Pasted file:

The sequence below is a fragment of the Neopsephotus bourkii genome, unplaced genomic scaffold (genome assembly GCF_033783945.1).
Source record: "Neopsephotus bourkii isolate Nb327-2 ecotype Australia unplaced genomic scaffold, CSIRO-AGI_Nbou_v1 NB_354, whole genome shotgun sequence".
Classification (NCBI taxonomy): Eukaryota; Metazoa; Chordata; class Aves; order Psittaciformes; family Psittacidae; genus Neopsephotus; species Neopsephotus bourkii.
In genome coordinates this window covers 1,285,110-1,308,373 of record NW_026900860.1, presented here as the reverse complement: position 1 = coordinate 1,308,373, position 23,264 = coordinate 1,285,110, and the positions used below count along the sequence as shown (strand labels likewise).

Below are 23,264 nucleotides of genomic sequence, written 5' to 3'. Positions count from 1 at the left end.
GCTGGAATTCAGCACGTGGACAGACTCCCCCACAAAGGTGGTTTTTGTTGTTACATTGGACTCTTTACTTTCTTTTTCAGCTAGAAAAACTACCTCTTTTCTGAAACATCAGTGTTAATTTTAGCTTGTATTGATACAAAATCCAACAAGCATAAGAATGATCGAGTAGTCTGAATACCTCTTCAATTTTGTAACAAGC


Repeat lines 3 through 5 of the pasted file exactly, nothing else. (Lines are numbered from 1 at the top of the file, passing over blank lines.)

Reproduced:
Classification (NCBI taxonomy): Eukaryota; Metazoa; Chordata; class Aves; order Psittaciformes; family Psittacidae; genus Neopsephotus; species Neopsephotus bourkii.
In genome coordinates this window covers 1,285,110-1,308,373 of record NW_026900860.1, presented here as the reverse complement: position 1 = coordinate 1,308,373, position 23,264 = coordinate 1,285,110, and the positions used below count along the sequence as shown (strand labels likewise).

Below are 23,264 nucleotides of genomic sequence, written 5' to 3'. Positions count from 1 at the left end.